Dr. Douglas Eli Julien is an Associate Professor of English at Texas A&M--Texarkana and currently the department chair of the Department of Literature, Composition, Media, and Communication. He received his doctoral degree for the Department of Comparative Studies in Discourse and Society in 2005 from the University of Minnesota.  Prior to his PhD, he earned a master’s degree from Western Illinois University in Literature and a bachelor’s degree from Eastern Illinois University.  His areas of expertise include: world literature (especially post-colonial literature and theory, literary theory (especially continental philosophy and critical theory), and the study of popular music.  Guiding his research in all three of these areas is the study of race.

What You’ll Learn from Us

The program in English grounds you in language skills and analytic practices allowing the development of tools that not only retain their value, but also transfer easily to specialized work in graduate and professional schools as well as in the workplace. Ultimately, a degree in English is a wonderful portal to careers and advanced degrees in and out of English.

Our Programs

As an undergraduate, you may pursue a major in literature; at the graduate level, you will earn an MA in Literature or Composition, and may pursue a Master Teacher of Writing Certificate. At both levels, the English program at Texas A&M University-Texarkana affords you the opportunity to work closely with a small, diverse faculty of dedicated and accomplished teachers and scholars in a curriculum emphasizing literature, writing, and literary studies. You may also choose to complement another major with the minor in drama or English. For those of you who desire to teach English in the grades, The English department collaborates on the 4th-8th & 7th-12th grade Teacher’s Certification in English, Language Arts, and Reading.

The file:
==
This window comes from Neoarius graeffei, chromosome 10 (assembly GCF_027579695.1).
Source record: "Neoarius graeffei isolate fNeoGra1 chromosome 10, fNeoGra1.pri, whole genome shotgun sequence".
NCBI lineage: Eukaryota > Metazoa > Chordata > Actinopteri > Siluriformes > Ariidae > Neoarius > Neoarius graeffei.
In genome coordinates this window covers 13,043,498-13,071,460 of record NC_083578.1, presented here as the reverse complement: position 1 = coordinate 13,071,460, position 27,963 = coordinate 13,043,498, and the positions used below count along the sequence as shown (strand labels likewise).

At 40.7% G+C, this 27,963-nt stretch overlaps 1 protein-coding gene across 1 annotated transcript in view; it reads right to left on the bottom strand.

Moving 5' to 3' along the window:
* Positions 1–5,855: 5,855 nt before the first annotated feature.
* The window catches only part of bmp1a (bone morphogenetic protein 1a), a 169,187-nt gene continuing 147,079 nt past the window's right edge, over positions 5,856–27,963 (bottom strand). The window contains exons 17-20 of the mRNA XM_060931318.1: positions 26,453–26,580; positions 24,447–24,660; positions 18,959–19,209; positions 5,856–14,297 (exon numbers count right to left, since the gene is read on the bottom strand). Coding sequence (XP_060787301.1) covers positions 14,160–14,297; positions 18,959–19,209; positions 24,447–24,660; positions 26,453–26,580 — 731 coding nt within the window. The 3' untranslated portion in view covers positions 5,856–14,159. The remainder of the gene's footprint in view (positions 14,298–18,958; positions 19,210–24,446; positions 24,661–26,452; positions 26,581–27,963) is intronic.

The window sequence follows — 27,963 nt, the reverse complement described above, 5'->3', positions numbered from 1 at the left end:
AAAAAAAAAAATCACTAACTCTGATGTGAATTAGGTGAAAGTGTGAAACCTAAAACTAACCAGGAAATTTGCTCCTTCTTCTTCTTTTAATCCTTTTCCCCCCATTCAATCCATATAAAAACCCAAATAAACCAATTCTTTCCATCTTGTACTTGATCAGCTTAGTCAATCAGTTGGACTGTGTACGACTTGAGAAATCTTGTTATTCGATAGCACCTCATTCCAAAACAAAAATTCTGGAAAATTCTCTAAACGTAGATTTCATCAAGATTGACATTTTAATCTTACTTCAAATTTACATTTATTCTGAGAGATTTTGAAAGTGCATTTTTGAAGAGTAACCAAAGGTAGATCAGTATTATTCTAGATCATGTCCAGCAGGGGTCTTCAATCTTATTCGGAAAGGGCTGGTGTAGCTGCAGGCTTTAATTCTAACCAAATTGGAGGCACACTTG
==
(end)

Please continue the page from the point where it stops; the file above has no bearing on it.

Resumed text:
The Major

The BA and BS in English provide a strong background in English and American literature. You will take World Literature, British Literature, American Literature and Literary Studies at the sophomore level. The core of the B.A. and B.S. programs in English consists of required survey courses: Advanced American Literature, English Literature, and World Literature; Understanding Grammar; Advanced Expository Writing; and Studies in Genre. Other required courses for English majors are History and Grammar of English, which provides an understanding of the origin and development of the English language and a survey of grammatical approaches to the language, and Shakespeare, which offers a detailed look at some of the major works of this important author. Optional courses, such as Studies in Women's Literature, Children’s Literature and Young Adult Literature and Special Topics allow you to customize your degree plans. English majors also participate in a capstone course, during the semester they graduate. You can find the degree requirements in the catalog and in DegreeWorks.